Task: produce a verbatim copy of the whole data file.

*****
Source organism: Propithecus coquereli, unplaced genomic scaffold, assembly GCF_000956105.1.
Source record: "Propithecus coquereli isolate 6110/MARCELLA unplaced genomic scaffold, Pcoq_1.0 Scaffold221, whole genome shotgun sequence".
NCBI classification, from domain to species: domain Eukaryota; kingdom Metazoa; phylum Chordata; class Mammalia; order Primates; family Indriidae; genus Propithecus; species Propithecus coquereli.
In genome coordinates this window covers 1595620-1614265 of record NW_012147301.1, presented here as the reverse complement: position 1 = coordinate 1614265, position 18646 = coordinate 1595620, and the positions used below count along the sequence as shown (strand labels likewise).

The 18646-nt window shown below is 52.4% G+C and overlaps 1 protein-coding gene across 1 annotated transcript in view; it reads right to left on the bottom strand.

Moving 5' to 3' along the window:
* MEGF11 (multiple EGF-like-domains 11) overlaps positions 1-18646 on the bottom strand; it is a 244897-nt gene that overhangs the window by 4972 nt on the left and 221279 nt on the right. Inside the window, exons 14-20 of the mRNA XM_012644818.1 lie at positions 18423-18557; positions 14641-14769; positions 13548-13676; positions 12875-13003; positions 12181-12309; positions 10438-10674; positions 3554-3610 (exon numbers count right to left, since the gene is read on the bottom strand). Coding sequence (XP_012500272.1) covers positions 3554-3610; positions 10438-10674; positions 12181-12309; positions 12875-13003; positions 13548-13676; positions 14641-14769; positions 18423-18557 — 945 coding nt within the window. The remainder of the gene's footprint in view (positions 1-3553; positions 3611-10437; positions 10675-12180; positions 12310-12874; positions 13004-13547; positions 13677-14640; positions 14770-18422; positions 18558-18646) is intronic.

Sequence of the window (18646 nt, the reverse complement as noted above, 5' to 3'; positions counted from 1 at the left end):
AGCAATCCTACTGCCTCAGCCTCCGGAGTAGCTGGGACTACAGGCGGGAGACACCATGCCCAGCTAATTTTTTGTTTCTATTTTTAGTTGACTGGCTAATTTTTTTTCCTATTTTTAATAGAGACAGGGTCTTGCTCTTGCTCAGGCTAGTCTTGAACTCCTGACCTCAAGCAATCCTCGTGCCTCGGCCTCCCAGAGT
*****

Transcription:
Source organism: Propithecus coquereli, unplaced genomic scaffold, assembly GCF_000956105.1.
Source record: "Propithecus coquereli isolate 6110/MARCELLA unplaced genomic scaffold, Pcoq_1.0 Scaffold221, whole genome shotgun sequence".
NCBI classification, from domain to species: domain Eukaryota; kingdom Metazoa; phylum Chordata; class Mammalia; order Primates; family Indriidae; genus Propithecus; species Propithecus coquereli.
In genome coordinates this window covers 1595620-1614265 of record NW_012147301.1, presented here as the reverse complement: position 1 = coordinate 1614265, position 18646 = coordinate 1595620, and the positions used below count along the sequence as shown (strand labels likewise).

The 18646-nt window shown below is 52.4% G+C and overlaps 1 protein-coding gene across 1 annotated transcript in view; it reads right to left on the bottom strand.

Moving 5' to 3' along the window:
* MEGF11 (multiple EGF-like-domains 11) overlaps positions 1-18646 on the bottom strand; it is a 244897-nt gene that overhangs the window by 4972 nt on the left and 221279 nt on the right. Inside the window, exons 14-20 of the mRNA XM_012644818.1 lie at positions 18423-18557; positions 14641-14769; positions 13548-13676; positions 12875-13003; positions 12181-12309; positions 10438-10674; positions 3554-3610 (exon numbers count right to left, since the gene is read on the bottom strand). Coding sequence (XP_012500272.1) covers positions 3554-3610; positions 10438-10674; positions 12181-12309; positions 12875-13003; positions 13548-13676; positions 14641-14769; positions 18423-18557 — 945 coding nt within the window. The remainder of the gene's footprint in view (positions 1-3553; positions 3611-10437; positions 10675-12180; positions 12310-12874; positions 13004-13547; positions 13677-14640; positions 14770-18422; positions 18558-18646) is intronic.

Sequence of the window (18646 nt, the reverse complement as noted above, 5' to 3'; positions counted from 1 at the left end):
AGCAATCCTACTGCCTCAGCCTCCGGAGTAGCTGGGACTACAGGCGGGAGACACCATGCCCAGCTAATTTTTTGTTTCTATTTTTAGTTGACTGGCTAATTTTTTTTCCTATTTTTAATAGAGACAGGGTCTTGCTCTTGCTCAGGCTAGTCTTGAACTCCTGACCTCAAGCAATCCTCGTGCCTCGGCCTCCCAGAGT